Turning Words into Action

Bruce F. Freed is president of the Center for Political Accountability; Karl J. Sandstrom is a former Federal Election Commissioner and practices law at Perkins Coie LLP. This post is based on a CPA publication by Mr. Freed and Mr. Sandstrom. Related research from the Program on Corporate Governance includes Shining Light on Corporate Political Spending and Corporate Political Speech: Who Decides?, both by Lucian Bebchuk and Robert Jackson (discussed on the Forum here and here), and Corporate Politics, Governance, and Value Before and after Citizens United by John C. Coates.

BlackRock CEO Larry Fink’s recent annual letter to corporate leaders (discussed on the Forum here) correctly urges companies to contribute to society. At a time when the private sector is being pressed to address major societal issues, his call is especially important. There’s a glaring omission, however: A business cannot begin to evaluate its social impact and business risk if it doesn’t openly and forthrightly address its spending to influence political elections, and the consequences of that spending.

This is the case when public companies spend more money politically, whether openly or through secret or hard-to-track conduits. Corporate money could be significant in affecting the outcome of this fall’s congressional and state elections, with major consequences for the nation and for companies.

Why is it critical that institutional and widely diversified investors such as BlackRock promote transparency and accountability?

First, it’s essential to protecting the integrity of markets and the smooth functioning of the economy. These should be in the interest of all companies. When a company contributes to politicians secretly and without accountability, the hidden decisions that result can distort our economy as well as corrupt corporate decision-making. Rent seeking and securing unwarranted market advantage through government action becomes a priority. There’s also the growing problem of concentration and its wider impact. Although an individual company may benefit, the economy suffers and with it the interests of diversified investors.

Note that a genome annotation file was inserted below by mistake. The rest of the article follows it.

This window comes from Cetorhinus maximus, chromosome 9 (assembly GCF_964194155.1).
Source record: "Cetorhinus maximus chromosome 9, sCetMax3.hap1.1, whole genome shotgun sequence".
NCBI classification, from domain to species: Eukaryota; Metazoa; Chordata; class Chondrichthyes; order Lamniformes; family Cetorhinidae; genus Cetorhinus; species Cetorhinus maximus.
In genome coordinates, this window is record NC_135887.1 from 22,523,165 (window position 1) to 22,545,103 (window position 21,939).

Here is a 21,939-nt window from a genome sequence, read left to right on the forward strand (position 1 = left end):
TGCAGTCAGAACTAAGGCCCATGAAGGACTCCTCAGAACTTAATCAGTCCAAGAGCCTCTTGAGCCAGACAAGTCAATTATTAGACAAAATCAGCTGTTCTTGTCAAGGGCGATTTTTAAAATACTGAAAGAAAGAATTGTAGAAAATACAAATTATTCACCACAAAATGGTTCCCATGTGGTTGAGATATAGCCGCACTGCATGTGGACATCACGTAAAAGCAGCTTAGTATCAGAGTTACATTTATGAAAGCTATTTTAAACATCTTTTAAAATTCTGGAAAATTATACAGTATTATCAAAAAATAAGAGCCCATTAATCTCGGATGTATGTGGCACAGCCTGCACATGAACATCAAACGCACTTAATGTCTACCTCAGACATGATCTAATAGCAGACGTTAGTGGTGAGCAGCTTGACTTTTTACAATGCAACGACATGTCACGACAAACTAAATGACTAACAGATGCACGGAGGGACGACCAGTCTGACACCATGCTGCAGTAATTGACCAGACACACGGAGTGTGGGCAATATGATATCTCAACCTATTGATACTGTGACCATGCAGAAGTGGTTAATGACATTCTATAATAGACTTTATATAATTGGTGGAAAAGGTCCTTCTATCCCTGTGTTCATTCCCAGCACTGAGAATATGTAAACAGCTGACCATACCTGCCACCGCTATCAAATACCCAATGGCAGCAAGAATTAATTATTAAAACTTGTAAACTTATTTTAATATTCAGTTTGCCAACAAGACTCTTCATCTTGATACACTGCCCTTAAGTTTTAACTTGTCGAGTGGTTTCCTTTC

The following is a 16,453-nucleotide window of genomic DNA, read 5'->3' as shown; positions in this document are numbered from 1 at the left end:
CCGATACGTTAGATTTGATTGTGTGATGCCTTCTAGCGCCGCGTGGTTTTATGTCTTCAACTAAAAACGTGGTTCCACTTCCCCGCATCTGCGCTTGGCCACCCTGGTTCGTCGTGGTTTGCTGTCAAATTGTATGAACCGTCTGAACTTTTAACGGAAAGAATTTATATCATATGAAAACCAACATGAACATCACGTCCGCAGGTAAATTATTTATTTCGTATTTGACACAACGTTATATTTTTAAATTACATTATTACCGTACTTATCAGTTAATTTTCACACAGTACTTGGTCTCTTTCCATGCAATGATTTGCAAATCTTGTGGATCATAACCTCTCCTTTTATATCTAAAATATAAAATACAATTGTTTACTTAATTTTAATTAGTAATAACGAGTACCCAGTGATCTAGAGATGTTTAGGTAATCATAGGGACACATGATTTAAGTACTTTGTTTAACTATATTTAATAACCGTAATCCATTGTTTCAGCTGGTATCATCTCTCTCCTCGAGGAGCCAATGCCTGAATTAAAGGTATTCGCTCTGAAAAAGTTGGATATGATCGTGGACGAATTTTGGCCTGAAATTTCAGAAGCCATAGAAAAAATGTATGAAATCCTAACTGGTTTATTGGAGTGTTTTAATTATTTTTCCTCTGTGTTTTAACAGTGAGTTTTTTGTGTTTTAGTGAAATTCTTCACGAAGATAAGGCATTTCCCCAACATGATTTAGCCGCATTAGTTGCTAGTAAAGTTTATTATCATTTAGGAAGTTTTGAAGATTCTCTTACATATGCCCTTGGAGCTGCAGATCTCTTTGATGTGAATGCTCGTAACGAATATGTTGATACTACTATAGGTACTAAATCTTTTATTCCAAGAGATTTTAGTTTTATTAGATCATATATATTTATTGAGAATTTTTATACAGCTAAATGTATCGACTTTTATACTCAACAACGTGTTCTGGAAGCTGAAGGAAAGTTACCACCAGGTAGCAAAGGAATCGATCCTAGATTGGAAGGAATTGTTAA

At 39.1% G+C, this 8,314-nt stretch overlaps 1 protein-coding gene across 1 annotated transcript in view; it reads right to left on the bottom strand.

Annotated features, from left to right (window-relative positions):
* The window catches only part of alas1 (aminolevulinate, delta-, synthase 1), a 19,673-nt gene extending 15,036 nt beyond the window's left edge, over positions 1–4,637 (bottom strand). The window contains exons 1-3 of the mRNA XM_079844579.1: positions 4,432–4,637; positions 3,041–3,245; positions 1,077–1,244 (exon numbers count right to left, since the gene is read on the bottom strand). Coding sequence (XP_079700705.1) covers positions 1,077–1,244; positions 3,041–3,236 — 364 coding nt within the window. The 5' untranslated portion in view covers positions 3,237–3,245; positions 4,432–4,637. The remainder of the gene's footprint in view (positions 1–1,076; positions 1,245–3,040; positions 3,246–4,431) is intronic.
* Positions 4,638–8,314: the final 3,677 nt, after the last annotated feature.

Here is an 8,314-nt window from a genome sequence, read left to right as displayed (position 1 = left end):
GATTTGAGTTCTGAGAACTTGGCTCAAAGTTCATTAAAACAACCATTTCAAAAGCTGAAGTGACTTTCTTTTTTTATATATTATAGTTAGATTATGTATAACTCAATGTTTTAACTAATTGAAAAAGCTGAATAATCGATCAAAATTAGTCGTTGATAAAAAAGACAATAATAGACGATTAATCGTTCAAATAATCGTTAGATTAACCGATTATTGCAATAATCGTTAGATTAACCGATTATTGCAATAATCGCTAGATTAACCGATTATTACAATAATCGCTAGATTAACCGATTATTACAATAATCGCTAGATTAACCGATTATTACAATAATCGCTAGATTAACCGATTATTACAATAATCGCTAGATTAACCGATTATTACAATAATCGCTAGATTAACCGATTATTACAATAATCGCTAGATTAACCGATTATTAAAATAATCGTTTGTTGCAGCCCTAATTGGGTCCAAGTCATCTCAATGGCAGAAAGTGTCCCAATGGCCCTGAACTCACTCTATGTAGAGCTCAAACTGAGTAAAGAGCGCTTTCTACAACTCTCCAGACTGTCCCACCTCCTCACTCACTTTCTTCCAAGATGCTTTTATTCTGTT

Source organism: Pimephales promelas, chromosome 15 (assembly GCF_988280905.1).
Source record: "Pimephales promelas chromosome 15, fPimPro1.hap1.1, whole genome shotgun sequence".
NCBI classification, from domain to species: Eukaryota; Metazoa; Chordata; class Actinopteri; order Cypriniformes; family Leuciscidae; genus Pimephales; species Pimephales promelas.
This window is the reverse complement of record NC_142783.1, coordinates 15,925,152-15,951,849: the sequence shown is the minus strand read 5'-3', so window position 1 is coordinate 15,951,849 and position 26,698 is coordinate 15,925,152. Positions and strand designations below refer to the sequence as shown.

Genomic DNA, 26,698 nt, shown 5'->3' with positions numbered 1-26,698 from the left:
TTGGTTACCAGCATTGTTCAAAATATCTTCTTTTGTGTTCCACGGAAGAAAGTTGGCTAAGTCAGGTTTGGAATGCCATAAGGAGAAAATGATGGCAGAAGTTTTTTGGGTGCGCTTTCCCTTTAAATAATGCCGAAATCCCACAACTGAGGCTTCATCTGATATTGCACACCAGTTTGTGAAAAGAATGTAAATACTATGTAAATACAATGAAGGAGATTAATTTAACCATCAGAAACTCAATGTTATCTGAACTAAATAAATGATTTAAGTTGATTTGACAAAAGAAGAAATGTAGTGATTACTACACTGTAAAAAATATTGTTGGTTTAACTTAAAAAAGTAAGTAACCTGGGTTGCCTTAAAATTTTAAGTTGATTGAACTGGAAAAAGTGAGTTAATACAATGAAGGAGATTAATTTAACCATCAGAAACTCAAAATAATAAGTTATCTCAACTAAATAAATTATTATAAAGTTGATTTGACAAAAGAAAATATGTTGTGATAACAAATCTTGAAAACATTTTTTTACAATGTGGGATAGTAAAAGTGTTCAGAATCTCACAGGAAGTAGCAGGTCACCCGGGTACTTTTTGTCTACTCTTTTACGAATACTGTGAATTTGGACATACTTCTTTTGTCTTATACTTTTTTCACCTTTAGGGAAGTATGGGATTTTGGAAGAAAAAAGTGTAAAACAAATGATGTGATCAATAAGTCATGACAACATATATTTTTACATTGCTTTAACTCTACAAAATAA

These threats are exacerbated by company use of “social welfare” organizations, also known as 501(c)(4)s, and trade associations to hide their political spending. These groups, underwritten by company money, often have taken positions at odds with the financial interests of a company and with its brand.

A company that relies on the promise of secrecy may find that the promise goes unfulfilled and the company is exposed to unwanted publicity with business and reputational risks.. These might include a public boycott or backlash over a controversial political donation or one that is seriously at odds with a company’s core values. The latter has occurred recently when some companies’ political expenditures have conflicted with their positions on diversity, gender equity and climate change.

Looking beyond markets, companies face greater scrutiny in today’s sharply polarized political environment over who and what they are associated with through advertising and political spending. This trend heightens the need for companies to approach political spending in an open, accountable manner in order to protect themselves and manage the higher degree of risk.

The 2017 CPA-Zicklin Index, an annual benchmarking of political disclosure and accountability policies of the S&P 500, finds that companies in increasing numbers are disclosing and overseeing their electoral spending. As a recent law review article pointed out, political disclosure and accountability is becoming the norm for companies. This is important as they follow Mr. Fink’s advice and commit to a broader, more societal outlook.

While his call is timely, it must be expanded to include political disclosure and accountability. This key step would help companies ensure that their political spending actually aligns with their social purpose, as Mr. Fink contemplates. It would also be an important step in strengthening risk management. BlackRock could greatly increase the impact of its call by supporting shareholder resolutions urging companies to adopt these policies.

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